If we are to take the example above and extrapolate with additional tiers we can visualise the following steps:
Constellation’s Hylochain architecture enables dynamic auto scaling based on network resources, allowing for consistent throughput.Constellation’s dynamic consensus takes into account the issue of “sleepy nodes”.
“All nodes in Constellation can be ”sleepy” i.e. they can join and leave the network at any time. As new nodes join the network, their resources are allocated to a sub-net. Once the sub-net reaches the threshold for transaction throughput and cryptographic security (the number of facilitators vs. the number of participants) as outlined [Page 11 of the whitepaper], entering nodes must form a new sub-net. Thus, new sub-nets will be dynamically allocated as members leave and join the network. It is trivial to show that this architecture exhibits the power law intrinsic of scale-free networks which are notorious for their application to fault tolerance in complex systems such as distributed computing.” — Constellation Whitepaper
The table below compares this consensus architecture to typical Blockchain and DAG architectures to better illustrate the key differences:
It is important to acknowledge Constellation’s efforts to create a truly decentralised network by alleviating the pressure towards centralisation in their reputation based consensus mechanism, Proof of Meme (PoM). We can extrapolate from current world systems and attempts at decentralised networks such as Bitcoin and Ethereum that there will always be a constant pressure towards centralisation in regards to power of governance over a network or monopolising the incentives of a network. Proof of Meme introduces a low threshold for new nodes to enter and participate (incentives and governance) on equal footing with nodes (even where those other nodes have far more resources and history). The table below breaks down popular consensus mechanisms and their pressures towards centralisation.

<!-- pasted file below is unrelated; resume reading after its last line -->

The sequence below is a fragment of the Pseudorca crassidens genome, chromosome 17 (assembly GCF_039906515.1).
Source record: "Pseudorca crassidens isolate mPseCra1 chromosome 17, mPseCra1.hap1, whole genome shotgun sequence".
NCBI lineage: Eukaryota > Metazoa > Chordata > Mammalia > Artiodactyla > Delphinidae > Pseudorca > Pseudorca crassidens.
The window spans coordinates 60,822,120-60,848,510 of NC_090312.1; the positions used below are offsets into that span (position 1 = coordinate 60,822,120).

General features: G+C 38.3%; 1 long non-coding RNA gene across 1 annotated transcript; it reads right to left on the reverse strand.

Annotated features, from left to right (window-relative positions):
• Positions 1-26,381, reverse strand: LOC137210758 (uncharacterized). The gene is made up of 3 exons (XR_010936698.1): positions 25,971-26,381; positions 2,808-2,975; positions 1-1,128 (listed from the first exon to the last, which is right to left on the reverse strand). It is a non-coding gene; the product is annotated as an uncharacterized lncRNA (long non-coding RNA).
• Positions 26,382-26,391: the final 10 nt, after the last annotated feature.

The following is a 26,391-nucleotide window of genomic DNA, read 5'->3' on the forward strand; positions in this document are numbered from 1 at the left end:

Constellation’s primary mandate is Adoption. The keys to wide-spread/sustainable adoption are difficult to decipher, particularly in an increasingly saturated crypto space. If we’re talking about adoption — Constellation’s approach to technological innovation (scalable DLT — Hylochain Consensus), ease-of participation (Proof of Meme) and developer reach are notable.
In introducing a scalable DLT through the Hylochain Consensus architecture, the Constellation team has sought to solve for one of the key roadblocks faced by the space — scalability. A truly scalable smart-contract protocol can certainly be seen as a pre-cursor to widespread adoption, we will watch with interest to see how the platform develops as we approach testnet.
Throughput and scalability tend to dominate discourse in the space at the moment, however just as important are community involvement/participation. The Constellation team recognising this, has implemented The Proof of Meme consensus mechanism which ensures low threshold — widespread participation. Though we should note that with enough economic incentive there are always those who would engage in monopolistic behavior, Constellation’s efforts with Proof of Meme should act to alleviate this pressure to some degree.
Developer reach is another pivotal requirement for any hopeful smart-contract platform. Constellation is implementing an interface in which JVM can be utilised by all developers on the constellation network, ensuring that any language compatible with JVM can be utilised. They take this a step further by implementing Smart contracts as micro services, providing a modular aspect to the creation of applications and contracts (beyond the scope of this article, will be expanded on in a follow up article).
The current crypto landscape has become increasingly saturated and competition is rife, it is more difficult now than ever before to pick the winners in the space. What stands out to us about Constellation in both our analysis of their architecture and in our contact with the team is the synthesis of strong technology, business acumen and community awareness into a coherent platform and project narrative. We will watch with interest as emerging technologies like Constellation look to locomote the space forward.
“Competitors do two things very well. They validate what you’re doing because there’s somebody else in the space tackling the same problem with a similar approach which is often good. It also pushes you to develop faster in a more lean way to kind of beat them and it’s not necessarily competitive, it’s spurring on innovation.” — Brendan Playford, CEO of Constellation (Source: Blockchain Brad interview)